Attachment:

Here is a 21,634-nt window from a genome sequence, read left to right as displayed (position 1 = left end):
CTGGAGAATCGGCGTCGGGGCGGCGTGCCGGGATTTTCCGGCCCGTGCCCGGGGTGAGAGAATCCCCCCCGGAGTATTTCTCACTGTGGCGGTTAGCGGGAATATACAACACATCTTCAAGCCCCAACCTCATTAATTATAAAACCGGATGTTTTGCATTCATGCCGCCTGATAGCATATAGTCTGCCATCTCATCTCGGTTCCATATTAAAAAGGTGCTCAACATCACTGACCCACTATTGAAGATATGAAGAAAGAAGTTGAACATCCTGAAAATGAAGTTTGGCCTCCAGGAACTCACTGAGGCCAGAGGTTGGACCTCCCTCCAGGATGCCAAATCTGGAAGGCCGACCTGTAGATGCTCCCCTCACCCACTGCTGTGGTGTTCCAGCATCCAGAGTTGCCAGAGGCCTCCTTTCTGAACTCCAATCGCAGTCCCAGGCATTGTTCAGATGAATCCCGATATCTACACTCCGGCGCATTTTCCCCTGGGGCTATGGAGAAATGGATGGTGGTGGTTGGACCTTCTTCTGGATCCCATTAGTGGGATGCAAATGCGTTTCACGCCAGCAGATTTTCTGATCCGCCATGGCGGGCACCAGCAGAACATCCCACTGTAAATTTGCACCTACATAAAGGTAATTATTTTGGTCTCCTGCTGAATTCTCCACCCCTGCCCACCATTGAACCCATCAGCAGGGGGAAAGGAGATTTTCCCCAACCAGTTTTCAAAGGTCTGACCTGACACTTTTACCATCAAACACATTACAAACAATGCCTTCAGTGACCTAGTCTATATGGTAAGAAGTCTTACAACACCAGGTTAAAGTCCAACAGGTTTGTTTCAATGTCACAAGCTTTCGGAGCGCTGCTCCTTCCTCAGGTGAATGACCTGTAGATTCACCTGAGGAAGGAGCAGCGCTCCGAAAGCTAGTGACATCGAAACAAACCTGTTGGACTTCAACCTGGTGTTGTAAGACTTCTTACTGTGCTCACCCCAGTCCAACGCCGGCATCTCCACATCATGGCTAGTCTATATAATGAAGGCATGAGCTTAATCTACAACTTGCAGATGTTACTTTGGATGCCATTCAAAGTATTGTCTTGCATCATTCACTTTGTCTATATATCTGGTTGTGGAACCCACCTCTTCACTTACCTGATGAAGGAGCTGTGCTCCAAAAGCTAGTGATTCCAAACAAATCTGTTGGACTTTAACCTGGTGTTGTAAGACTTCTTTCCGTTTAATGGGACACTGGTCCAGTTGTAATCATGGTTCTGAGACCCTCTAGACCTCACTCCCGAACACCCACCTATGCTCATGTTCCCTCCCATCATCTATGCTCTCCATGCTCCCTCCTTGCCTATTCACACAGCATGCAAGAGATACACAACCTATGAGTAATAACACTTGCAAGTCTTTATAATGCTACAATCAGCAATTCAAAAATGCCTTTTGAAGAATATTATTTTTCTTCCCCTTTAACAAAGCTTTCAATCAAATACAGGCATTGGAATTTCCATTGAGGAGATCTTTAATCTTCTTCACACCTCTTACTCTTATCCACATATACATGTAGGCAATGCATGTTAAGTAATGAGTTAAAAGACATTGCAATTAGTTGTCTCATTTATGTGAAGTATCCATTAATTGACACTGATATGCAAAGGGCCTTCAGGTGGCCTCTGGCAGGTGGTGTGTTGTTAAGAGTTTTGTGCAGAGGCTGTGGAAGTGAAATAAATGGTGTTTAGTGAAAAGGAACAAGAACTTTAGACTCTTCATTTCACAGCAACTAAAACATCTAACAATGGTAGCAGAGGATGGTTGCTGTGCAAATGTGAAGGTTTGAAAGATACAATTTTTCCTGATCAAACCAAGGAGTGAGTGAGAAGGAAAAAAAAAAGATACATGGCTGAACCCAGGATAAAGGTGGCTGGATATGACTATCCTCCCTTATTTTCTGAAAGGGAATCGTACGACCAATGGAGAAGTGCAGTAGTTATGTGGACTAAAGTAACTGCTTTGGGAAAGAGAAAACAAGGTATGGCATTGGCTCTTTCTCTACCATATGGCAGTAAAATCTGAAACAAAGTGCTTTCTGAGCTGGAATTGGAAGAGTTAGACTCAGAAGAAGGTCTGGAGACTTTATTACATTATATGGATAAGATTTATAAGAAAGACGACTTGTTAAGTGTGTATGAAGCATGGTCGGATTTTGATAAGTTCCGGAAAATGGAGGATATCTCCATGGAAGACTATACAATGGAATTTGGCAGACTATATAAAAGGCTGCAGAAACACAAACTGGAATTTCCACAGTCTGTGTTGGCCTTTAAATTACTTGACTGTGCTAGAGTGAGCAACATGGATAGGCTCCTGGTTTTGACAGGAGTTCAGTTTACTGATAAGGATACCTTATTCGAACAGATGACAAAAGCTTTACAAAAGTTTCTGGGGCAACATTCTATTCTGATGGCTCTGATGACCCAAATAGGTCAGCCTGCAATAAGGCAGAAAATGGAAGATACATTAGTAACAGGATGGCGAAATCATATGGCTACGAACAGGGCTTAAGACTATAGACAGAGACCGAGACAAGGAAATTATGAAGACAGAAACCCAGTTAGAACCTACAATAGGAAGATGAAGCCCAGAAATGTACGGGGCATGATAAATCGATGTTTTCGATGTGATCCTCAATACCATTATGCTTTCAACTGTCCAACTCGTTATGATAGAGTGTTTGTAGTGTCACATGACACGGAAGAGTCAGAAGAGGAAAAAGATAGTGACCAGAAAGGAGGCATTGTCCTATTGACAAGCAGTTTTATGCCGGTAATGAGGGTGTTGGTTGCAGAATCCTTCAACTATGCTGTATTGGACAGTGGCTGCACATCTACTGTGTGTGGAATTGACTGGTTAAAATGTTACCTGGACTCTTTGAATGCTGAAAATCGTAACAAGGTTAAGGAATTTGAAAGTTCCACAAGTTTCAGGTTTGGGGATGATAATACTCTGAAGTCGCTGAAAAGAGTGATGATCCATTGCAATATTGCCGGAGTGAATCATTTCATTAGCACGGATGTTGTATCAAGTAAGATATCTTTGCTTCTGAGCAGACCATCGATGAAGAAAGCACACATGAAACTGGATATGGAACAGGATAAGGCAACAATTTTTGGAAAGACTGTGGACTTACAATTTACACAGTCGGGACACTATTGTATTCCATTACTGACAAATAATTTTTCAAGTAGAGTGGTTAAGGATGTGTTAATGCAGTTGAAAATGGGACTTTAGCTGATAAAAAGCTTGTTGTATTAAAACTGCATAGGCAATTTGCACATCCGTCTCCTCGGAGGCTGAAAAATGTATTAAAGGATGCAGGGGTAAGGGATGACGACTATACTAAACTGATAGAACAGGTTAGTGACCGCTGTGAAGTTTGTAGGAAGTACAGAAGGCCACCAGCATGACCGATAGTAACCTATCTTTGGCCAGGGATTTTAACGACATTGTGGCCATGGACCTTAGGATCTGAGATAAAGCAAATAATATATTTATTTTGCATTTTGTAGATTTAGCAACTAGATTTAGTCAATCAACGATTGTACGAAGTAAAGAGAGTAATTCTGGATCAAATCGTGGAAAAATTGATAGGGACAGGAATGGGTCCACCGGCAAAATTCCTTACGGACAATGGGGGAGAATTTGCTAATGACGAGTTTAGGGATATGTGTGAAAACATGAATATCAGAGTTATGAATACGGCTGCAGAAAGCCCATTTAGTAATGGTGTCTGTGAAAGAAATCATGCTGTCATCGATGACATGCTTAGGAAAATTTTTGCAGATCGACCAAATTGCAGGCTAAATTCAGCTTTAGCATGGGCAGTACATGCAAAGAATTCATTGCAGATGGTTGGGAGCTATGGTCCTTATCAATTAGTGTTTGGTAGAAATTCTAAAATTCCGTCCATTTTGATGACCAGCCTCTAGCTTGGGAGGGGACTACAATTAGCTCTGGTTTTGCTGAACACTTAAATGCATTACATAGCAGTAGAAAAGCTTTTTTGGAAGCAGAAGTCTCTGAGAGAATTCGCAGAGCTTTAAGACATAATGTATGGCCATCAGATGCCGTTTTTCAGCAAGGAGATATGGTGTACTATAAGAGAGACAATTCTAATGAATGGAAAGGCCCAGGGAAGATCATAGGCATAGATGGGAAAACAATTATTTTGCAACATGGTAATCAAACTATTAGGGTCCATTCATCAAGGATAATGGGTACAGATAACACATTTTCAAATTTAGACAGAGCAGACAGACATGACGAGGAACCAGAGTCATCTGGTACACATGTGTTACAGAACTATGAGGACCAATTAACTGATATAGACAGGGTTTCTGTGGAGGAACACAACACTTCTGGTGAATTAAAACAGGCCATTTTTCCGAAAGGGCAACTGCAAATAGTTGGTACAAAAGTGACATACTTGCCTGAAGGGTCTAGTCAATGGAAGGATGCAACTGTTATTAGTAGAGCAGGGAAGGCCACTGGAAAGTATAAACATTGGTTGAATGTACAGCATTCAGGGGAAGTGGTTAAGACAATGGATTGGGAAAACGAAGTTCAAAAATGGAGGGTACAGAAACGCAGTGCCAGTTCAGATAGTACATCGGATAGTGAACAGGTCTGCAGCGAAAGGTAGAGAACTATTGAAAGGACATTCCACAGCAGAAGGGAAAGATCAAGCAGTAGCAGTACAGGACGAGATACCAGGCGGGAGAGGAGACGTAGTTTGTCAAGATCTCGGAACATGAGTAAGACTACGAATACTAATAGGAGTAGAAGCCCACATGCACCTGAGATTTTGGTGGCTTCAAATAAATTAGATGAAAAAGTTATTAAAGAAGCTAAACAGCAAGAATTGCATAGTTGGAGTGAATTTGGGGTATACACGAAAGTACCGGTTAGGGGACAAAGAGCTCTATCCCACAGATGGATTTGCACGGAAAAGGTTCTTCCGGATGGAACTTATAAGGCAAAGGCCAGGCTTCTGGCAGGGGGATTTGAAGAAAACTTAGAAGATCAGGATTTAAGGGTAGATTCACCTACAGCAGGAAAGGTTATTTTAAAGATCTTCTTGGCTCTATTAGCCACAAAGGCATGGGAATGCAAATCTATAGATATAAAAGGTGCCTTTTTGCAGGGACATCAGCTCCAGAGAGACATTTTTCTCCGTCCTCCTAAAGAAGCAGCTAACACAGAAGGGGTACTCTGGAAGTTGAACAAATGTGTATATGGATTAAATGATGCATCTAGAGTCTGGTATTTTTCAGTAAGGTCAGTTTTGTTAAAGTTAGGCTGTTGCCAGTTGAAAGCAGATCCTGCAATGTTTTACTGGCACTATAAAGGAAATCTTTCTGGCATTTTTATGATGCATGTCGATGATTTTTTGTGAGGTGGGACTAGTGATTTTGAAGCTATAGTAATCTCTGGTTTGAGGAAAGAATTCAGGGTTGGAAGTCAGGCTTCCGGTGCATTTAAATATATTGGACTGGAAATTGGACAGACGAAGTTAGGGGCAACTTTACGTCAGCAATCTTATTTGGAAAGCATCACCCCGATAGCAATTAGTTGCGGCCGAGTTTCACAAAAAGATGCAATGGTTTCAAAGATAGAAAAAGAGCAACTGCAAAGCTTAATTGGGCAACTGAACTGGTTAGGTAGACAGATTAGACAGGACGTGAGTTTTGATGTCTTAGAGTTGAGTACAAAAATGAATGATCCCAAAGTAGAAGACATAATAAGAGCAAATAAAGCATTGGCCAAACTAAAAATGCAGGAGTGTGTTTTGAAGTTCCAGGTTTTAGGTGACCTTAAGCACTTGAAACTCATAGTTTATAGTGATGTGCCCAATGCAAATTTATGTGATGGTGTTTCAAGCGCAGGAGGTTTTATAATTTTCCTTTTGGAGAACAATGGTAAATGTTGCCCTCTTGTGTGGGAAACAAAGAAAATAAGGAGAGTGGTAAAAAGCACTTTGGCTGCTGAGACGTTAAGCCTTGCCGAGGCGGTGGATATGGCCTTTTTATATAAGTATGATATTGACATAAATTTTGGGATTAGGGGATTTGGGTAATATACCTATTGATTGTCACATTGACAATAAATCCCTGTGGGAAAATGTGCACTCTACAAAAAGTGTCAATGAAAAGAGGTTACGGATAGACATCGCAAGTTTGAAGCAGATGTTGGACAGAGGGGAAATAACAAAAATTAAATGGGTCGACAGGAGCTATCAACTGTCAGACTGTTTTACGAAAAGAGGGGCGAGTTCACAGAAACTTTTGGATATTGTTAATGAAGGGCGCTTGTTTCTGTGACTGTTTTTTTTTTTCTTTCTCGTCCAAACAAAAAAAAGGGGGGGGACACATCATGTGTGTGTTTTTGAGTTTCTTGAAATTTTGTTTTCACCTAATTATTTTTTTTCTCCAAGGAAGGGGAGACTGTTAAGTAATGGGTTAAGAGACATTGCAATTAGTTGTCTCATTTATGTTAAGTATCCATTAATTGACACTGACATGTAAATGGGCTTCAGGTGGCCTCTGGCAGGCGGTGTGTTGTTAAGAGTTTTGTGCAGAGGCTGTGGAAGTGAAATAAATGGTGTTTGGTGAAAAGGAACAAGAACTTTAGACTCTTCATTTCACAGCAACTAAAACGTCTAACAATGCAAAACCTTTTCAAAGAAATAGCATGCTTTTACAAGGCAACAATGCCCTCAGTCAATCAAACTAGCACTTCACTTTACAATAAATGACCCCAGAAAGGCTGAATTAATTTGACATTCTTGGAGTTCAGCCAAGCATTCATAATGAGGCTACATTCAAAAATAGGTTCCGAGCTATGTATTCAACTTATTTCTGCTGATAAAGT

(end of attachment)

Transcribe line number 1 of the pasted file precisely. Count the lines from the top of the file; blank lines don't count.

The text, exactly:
Here is a 21,634-nt window from a genome sequence, read left to right as displayed (position 1 = left end):